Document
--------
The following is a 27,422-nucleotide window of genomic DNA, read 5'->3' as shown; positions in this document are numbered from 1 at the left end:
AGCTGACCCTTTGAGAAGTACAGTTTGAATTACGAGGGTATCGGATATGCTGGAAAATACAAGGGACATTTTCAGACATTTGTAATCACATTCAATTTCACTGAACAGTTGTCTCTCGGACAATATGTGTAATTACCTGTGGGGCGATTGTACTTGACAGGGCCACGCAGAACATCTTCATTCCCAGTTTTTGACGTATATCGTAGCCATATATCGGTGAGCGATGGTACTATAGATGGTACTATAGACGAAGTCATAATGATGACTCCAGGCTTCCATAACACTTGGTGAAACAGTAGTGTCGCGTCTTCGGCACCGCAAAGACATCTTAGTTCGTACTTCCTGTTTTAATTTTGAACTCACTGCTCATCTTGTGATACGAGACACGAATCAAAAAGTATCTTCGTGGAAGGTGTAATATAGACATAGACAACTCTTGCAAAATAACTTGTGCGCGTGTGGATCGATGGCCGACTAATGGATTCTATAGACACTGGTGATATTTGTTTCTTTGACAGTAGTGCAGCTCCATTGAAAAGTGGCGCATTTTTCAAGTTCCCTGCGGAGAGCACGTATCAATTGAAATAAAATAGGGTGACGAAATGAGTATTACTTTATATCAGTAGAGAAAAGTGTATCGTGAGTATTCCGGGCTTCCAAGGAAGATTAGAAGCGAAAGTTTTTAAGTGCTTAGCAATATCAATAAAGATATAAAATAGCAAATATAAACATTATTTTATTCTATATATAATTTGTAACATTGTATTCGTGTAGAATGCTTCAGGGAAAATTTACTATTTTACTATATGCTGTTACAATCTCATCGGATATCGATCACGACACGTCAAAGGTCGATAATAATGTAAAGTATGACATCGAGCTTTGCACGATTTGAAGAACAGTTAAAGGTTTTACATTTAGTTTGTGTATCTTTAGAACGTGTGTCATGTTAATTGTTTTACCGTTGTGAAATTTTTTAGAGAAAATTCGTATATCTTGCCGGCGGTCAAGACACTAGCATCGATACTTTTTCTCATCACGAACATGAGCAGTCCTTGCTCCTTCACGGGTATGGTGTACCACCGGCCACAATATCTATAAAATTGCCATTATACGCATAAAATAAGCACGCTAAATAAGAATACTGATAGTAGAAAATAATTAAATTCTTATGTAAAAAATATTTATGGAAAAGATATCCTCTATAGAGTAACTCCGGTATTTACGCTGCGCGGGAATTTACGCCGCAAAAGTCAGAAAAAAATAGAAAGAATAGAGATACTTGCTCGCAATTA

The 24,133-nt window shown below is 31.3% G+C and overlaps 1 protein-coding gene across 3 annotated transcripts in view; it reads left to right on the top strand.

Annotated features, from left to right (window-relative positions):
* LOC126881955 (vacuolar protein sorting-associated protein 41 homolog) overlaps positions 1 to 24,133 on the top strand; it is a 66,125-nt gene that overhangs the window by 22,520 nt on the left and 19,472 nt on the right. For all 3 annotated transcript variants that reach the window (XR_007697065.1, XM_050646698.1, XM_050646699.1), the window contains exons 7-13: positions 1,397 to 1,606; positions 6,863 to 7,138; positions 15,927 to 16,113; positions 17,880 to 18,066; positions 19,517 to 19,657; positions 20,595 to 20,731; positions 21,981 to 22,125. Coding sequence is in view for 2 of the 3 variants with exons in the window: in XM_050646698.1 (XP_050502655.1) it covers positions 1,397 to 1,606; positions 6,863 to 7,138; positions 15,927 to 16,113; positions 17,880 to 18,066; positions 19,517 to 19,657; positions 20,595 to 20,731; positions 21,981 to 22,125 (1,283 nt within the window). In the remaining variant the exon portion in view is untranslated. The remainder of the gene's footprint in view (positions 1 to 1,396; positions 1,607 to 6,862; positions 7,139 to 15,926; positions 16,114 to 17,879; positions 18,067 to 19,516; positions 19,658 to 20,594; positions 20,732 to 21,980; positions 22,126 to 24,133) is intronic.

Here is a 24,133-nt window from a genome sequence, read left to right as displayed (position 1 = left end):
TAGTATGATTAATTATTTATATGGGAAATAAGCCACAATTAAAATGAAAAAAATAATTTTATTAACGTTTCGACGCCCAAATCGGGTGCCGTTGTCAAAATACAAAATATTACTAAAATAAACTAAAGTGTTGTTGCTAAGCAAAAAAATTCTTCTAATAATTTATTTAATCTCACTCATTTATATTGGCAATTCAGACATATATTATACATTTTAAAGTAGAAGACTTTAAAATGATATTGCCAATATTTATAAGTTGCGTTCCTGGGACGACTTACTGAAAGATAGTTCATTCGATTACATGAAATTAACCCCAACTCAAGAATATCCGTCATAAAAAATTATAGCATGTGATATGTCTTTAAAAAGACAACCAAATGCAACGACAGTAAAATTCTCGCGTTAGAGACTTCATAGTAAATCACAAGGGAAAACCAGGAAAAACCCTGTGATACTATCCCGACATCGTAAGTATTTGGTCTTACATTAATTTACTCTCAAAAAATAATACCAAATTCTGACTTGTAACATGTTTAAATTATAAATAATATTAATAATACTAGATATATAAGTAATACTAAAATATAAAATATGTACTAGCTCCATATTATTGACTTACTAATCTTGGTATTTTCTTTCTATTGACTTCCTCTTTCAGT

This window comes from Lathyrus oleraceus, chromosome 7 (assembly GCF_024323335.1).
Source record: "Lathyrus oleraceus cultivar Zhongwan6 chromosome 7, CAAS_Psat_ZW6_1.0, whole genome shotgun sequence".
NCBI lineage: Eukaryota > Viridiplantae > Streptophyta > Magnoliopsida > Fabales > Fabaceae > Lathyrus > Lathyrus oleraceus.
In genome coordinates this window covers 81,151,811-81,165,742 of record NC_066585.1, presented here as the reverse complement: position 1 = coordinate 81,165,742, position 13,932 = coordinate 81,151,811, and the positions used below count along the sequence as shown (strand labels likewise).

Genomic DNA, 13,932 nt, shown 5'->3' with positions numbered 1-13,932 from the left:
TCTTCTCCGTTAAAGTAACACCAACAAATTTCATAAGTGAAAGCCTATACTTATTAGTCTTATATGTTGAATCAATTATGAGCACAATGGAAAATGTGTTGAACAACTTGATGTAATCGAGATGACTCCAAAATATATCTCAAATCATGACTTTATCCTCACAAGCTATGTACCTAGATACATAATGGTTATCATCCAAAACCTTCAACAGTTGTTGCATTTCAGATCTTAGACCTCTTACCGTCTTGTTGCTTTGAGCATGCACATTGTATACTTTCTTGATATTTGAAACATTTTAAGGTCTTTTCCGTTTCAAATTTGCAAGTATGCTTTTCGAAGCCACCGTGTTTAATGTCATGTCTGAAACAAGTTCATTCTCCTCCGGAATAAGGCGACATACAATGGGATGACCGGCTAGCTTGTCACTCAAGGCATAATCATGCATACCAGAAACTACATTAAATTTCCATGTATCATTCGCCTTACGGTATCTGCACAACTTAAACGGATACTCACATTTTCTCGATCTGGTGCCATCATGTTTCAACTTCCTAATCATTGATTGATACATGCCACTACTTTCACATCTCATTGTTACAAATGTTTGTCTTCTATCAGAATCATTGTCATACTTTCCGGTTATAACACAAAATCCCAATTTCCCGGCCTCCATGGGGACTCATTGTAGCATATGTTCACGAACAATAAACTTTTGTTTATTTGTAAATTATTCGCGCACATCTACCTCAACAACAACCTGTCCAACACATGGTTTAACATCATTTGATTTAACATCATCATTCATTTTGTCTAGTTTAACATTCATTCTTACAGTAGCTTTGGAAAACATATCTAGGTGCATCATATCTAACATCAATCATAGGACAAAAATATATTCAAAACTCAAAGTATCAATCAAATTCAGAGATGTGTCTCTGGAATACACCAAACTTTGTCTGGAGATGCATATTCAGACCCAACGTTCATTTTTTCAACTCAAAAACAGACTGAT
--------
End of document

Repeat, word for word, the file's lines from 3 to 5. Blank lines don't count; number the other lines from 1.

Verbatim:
The 24,133-nt window shown below is 31.3% G+C and overlaps 1 protein-coding gene across 3 annotated transcripts in view; it reads left to right on the top strand.

Annotated features, from left to right (window-relative positions):
* LOC126881955 (vacuolar protein sorting-associated protein 41 homolog) overlaps positions 1 to 24,133 on the top strand; it is a 66,125-nt gene that overhangs the window by 22,520 nt on the left and 19,472 nt on the right. For all 3 annotated transcript variants that reach the window (XR_007697065.1, XM_050646698.1, XM_050646699.1), the window contains exons 7-13: positions 1,397 to 1,606; positions 6,863 to 7,138; positions 15,927 to 16,113; positions 17,880 to 18,066; positions 19,517 to 19,657; positions 20,595 to 20,731; positions 21,981 to 22,125. Coding sequence is in view for 2 of the 3 variants with exons in the window: in XM_050646698.1 (XP_050502655.1) it covers positions 1,397 to 1,606; positions 6,863 to 7,138; positions 15,927 to 16,113; positions 17,880 to 18,066; positions 19,517 to 19,657; positions 20,595 to 20,731; positions 21,981 to 22,125 (1,283 nt within the window). In the remaining variant the exon portion in view is untranslated. The remainder of the gene's footprint in view (positions 1 to 1,396; positions 1,607 to 6,862; positions 7,139 to 15,926; positions 16,114 to 17,879; positions 18,067 to 19,516; positions 19,658 to 20,594; positions 20,732 to 21,980; positions 22,126 to 24,133) is intronic.